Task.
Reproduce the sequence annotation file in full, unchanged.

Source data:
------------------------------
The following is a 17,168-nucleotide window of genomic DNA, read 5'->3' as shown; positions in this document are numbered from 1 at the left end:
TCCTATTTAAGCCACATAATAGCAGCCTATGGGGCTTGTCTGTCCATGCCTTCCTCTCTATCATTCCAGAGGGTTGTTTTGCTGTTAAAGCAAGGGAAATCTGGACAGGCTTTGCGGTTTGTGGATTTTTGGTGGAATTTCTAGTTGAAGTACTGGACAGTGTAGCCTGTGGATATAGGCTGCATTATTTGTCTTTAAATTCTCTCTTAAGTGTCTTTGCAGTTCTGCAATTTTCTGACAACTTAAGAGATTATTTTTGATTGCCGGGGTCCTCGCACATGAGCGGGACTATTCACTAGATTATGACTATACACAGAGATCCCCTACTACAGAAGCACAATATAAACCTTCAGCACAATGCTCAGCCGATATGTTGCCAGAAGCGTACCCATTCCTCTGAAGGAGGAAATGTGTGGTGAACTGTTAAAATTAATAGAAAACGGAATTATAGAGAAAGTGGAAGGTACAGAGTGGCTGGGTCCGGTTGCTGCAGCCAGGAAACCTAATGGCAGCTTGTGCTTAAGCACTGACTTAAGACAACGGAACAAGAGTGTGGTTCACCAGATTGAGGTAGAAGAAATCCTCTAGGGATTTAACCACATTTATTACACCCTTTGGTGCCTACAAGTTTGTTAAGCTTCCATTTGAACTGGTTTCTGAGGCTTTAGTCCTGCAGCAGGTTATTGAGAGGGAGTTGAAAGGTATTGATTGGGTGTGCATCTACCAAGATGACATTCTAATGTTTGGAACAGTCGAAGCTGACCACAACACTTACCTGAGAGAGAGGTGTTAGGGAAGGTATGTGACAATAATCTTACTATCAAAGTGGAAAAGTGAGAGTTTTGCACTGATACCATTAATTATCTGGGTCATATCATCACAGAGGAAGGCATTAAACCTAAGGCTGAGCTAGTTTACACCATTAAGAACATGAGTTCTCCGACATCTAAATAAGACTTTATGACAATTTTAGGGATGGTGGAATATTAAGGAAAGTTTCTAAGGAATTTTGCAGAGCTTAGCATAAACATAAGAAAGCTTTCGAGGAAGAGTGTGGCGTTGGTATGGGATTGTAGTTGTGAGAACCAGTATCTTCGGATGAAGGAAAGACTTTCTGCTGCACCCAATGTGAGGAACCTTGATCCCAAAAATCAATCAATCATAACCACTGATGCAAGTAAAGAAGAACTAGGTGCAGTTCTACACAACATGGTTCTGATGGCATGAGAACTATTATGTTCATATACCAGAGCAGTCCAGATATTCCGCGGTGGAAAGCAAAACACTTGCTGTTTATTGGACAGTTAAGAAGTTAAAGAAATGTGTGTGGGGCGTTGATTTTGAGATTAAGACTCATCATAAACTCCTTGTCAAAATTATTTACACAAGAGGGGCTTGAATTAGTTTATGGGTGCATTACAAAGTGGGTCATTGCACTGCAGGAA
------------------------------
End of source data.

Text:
The following is a 17,168-nucleotide window of genomic DNA, read 5'->3' as shown; positions in this document are numbered from 1 at the left end:
TCCTATTTAAGCCACATAATAGCAGCCTATGGGGCTTGTCTGTCCATGCCTTCCTCTCTATCATTCCAGAGGGTTGTTTTGCTGTTAAAGCAAGGGAAATCTGGACAGGCTTTGCGGTTTGTGGATTTTTGGTGGAATTTCTAGTTGAAGTACTGGACAGTGTAGCCTGTGGATATAGGCTGCATTATTTGTCTTTAAATTCTCTCTTAAGTGTCTTTGCAGTTCTGCAATTTTCTGACAACTTAAGAGATTATTTTTGATTGCCGGGGTCCTCGCACATGAGCGGGACTATTCACTAGATTATGACTATACACAGAGATCCCCTACTACAGAAGCACAATATAAACCTTCAGCACAATGCTCAGCCGATATGTTGCCAGAAGCGTACCCATTCCTCTGAAGGAGGAAATGTGTGGTGAACTGTTAAAATTAATAGAAAACGGAATTATAGAGAAAGTGGAAGGTACAGAGTGGCTGGGTCCGGTTGCTGCAGCCAGGAAACCTAATGGCAGCTTGTGCTTAAGCACTGACTTAAGACAACGGAACAAGAGTGTGGTTCACCAGATTGAGGTAGAAGAAATCCTCTAGGGATTTAACCACATTTATTACACCCTTTGGTGCCTACAAGTTTGTTAAGCTTCCATTTGAACTGGTTTCTGAGGCTTTAGTCCTGCAGCAGGTTATTGAGAGGGAGTTGAAAGGTATTGATTGGGTGTGCATCTACCAAGATGACATTCTAATGTTTGGAACAGTCGAAGCTGACCACAACACTTACCTGAGAGAGAGGTGTTAGGGAAGGTATGTGACAATAATCTTACTATCAAAGTGGAAAAGTGAGAGTTTTGCACTGATACCATTAATTATCTGGGTCATATCATCACAGAGGAAGGCATTAAACCTAAGGCTGAGCTAGTTTACACCATTAAGAACATGAGTTCTCCGACATCTAAATAAGACTTTATGACAATTTTAGGGATGGTGGAATATTAAGGAAAGTTTCTAAGGAATTTTGCAGAGCTTAGCATAAACATAAGAAAGCTTTCGAGGAAGAGTGTGGCGTTGGTATGGGATTGTAGTTGTGAGAACCAGTATCTTCGGATGAAGGAAAGACTTTCTGCTGCACCCAATGTGAGGAACCTTGATCCCAAAAATCAATCAATCATAACCACTGATGCAAGTAAAGAAGAACTAGGTGCAGTTCTACACAACATGGTTCTGATGGCATGAGAACTATTATGTTCATATACCAGAGCAGTCCAGATATTCCGCGGTGGAAAGCAAAACACTTGCTGTTTATTGGACAGTTAAGAAGTTAAAGAAATGTGTGTGGGGCGTTGATTTTGAGATTAAGACTCATCATAAACTCCTTGTCAAAATTATTTACACAAGAGGGGCTTGAATTAGTTTATGGGTGCATTACAAAGTGGGTCATTGCACTGCAGGAA